Between two and three o'clock Saturday morning, June 27 [ofs,1846], we weighed anchor. At that time the weather was calm and somewhat foggy. It so continued until four o'clock, when it cleared, with a bright sunrise and gentle breeze. After sailing for some time our vessel missed the channel, and in Martha's Vineyard struck a ledge of rocks called "The Sow and Pigs." On that we lodged probably thirty minutes. the passengers hurriedly came on deck, and all was confusion. The Captain calmed the excitement, made light of the damage done, and assured us that there was no immediate danger, that the vessel would right itself and would reach the harbor safely. Many returned to their sleeping apartments, dressed comfortably, and secured their money and other small valuables. the pumps were kept constantly at work. All hands many times ran the deck of the vessel from stem to stern, in the hope that it would slide off the rock. With the rising tide we floated into deeper water. In the meantime signals of distress were made, and a fishing schooner, "The Dusky Sally." responded and made for our relief. The water in the hod of our vessel steadily increased,  and the ship was gradually sinking. Seeing this, the Captain ordered the lifeboat lowered. It was capable of carrying sixty persons; but when pushed off, it had in it, all told, eleven souls, viz.: The Captain, four sailors, one adult passenger, and five children. 

I saw George Oliver place four of his children, one of whom was blind, in the boat before it was hoisted from its place on the deck [ofs, legend has it that George Oliver was armed], and as it was being lowered he himself jumped in. I helped my sister Jean, two years younger than myself, to climb the bulwarks, so that she jumped into the boat as it reached the water. I, too, could have jumped in, but I had mother, Alexander and Baby Jessie to care for, and would not leave them. My father had gone a few weeks ahead of us to prepare us homes, and the fifteen-year-old boy was mother's helper.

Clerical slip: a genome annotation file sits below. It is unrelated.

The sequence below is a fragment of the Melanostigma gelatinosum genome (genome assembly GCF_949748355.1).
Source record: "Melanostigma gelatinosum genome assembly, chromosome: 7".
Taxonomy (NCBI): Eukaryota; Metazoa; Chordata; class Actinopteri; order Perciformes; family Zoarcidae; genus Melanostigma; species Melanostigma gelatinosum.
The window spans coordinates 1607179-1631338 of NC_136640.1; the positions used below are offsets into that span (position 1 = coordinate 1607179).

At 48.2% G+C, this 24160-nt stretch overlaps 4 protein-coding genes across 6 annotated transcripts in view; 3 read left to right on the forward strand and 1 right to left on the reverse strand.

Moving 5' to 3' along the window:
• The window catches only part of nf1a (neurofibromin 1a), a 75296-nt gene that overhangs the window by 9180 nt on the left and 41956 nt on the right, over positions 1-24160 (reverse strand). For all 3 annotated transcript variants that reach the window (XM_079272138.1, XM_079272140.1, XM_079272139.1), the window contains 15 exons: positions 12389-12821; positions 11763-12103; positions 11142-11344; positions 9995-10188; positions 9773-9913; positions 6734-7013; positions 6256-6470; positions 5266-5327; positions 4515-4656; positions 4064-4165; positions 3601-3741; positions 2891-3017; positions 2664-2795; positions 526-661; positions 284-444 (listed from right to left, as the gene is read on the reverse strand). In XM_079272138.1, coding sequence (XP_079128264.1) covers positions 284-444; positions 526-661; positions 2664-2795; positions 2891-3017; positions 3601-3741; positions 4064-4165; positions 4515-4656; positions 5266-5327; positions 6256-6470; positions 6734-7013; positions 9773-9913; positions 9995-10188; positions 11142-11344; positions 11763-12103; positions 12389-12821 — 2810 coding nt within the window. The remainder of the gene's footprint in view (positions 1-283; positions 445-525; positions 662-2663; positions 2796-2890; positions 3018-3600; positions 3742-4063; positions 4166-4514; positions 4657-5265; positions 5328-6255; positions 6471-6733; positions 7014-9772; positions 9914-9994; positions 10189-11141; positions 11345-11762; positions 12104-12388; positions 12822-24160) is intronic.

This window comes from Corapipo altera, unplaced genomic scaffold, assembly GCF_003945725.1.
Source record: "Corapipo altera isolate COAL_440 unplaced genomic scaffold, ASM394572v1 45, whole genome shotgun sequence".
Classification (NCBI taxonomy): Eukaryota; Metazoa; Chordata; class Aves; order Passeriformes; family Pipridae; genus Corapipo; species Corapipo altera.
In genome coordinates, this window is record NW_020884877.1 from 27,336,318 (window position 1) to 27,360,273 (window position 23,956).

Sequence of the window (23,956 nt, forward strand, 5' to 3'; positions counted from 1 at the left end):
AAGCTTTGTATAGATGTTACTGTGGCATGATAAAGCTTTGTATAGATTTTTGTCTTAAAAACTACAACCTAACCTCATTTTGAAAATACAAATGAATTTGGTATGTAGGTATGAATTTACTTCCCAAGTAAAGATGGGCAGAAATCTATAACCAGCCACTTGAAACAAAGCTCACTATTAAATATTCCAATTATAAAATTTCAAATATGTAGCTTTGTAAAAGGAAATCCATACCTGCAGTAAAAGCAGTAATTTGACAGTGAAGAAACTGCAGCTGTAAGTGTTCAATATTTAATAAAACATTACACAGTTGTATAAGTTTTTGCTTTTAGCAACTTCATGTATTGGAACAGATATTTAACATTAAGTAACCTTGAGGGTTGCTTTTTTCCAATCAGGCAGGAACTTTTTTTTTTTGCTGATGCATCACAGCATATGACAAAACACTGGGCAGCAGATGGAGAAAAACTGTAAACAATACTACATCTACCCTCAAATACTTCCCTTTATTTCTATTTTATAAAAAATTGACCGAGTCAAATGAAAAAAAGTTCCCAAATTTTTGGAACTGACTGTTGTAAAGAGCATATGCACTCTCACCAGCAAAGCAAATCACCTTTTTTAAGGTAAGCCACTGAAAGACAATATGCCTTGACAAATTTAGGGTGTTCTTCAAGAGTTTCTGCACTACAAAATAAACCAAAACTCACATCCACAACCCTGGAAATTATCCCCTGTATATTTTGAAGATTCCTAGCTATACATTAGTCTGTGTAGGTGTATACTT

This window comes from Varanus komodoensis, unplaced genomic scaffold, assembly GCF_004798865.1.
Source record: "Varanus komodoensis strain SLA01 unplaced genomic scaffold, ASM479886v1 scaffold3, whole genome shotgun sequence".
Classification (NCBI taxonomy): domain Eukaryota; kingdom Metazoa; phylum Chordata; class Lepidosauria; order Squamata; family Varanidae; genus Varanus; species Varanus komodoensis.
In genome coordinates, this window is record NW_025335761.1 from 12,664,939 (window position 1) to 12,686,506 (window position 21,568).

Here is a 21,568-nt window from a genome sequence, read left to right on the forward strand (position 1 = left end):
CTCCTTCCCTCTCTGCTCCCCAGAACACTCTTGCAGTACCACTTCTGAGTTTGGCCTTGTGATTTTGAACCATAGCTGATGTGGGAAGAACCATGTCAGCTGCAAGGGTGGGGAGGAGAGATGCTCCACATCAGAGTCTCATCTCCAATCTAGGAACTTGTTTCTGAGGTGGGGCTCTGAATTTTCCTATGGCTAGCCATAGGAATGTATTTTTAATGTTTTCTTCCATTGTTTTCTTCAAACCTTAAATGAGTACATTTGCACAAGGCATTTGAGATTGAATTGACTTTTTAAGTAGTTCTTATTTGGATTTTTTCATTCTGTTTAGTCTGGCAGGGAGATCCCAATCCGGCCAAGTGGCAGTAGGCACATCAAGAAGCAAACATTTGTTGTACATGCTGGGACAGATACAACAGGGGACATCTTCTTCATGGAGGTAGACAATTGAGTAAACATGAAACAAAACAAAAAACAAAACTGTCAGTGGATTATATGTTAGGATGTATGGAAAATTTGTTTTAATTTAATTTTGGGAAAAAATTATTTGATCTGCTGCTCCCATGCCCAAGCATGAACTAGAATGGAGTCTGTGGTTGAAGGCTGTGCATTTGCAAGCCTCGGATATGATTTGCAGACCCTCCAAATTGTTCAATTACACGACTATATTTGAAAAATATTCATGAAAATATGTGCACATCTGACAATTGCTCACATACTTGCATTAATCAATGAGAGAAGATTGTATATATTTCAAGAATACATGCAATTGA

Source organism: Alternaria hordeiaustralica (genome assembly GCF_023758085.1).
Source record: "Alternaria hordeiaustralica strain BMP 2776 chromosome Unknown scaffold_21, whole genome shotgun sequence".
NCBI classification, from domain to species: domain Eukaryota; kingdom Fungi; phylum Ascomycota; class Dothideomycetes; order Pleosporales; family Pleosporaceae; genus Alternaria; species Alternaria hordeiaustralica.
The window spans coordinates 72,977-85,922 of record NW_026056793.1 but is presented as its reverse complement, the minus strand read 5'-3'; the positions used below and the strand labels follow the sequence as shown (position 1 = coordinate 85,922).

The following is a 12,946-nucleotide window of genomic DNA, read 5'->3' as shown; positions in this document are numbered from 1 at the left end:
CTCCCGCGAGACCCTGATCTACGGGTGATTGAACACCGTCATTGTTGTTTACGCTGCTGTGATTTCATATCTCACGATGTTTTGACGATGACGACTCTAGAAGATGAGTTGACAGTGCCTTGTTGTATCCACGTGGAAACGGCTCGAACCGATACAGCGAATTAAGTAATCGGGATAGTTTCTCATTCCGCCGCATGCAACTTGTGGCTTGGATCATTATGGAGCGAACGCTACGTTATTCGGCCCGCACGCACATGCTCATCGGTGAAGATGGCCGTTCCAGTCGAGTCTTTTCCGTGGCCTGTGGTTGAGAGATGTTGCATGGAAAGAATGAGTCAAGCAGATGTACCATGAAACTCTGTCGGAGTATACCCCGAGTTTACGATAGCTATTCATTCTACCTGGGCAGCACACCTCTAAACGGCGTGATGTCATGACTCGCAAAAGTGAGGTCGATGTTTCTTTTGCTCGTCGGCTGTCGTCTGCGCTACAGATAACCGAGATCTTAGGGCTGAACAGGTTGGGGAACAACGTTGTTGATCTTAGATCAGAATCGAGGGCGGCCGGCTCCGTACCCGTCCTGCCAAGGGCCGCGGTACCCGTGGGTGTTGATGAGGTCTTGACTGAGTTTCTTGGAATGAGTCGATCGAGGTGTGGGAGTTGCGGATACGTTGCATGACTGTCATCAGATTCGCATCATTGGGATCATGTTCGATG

As soon as the Captain entered the boat he ordered it pushed off, and, when at a safe distance from the sinking vessel, he called out repeatedly that if any one would jump overboard and swim to him he would pick him up. Two passengers and several sailors took him at his word. I saw a sailor kindly carry a young woman out on the bowsprit. They dropped together and sank out of sight. He was saved, she was drowned. I saw a dear friend take his much-loved three-year-old boy in his arms, and hear him say, "I will try." Before jumping into the sea he turned to his wife, who was holding their baby in her arms and had their seven-year-old son by her side; he kissed her and said, "Good-bye, Marget [sic]." Her words to him were, "Tam, meet me in heaven." He was picked up almost lifeless; the little boy, mother and baby were drowned, and Johnnie, the seven-year-old boy, was saved.

The fishing vessel came slowly toward us, and, when within thirty feet of our stern, cast anchor and lowered her boat; but before it touched the water our ship gave a sudden lurch, bow downward, and sank into water fifty feet deep. Eight feet of the tallest mast stood out of the water when the vessel settled, and on it the mate, the steward and one sailor found safety. The passengers had crowded together on the cabin deck. My mother, holding dear little Jessie in here arms, with two other women, were drawn by the suction of the water into the cabin door and were never seen again. Alexander, my six-year-old brother, was on my back. We all went down into the water together, perhaps twenty or thirty feet, and came up very much as dogs paw water. I could feel the hands of others touch me as we came upward. On reaching the surface, my first impulse was to find something to float on. I saw a half barrel, and swam for it. One of my boy friends was of the same mind, and we both laid hod of it at the same moment. It filled with water and sank, for it had in it a coil of heavy rope. Michael immediately swam toward the Captain's boat, and was picked up. I thought I could not make it, for I was heavily freighted. I had my brother on my back, and around my body was a belt containing forty silver dollars. I sank a second time, and went down, I know not how far. Suddenly a voice seemed to say to me: "Your are sinning, you are sinning; save yourself, save yourself." I made an effort, rose to the surface, and saw but a short distance from me a small boat-oar. I swam for it, drew it under my arms, then lifted "Sandy." that I might raise his head out of the water, for in coming up the second time he had caught me under the arms. But alas! the dear boy was dead; he had drowned while clinging to my back. After a time were were picked up by the schooner's boat, and, with the other, brought to Newport, R. I.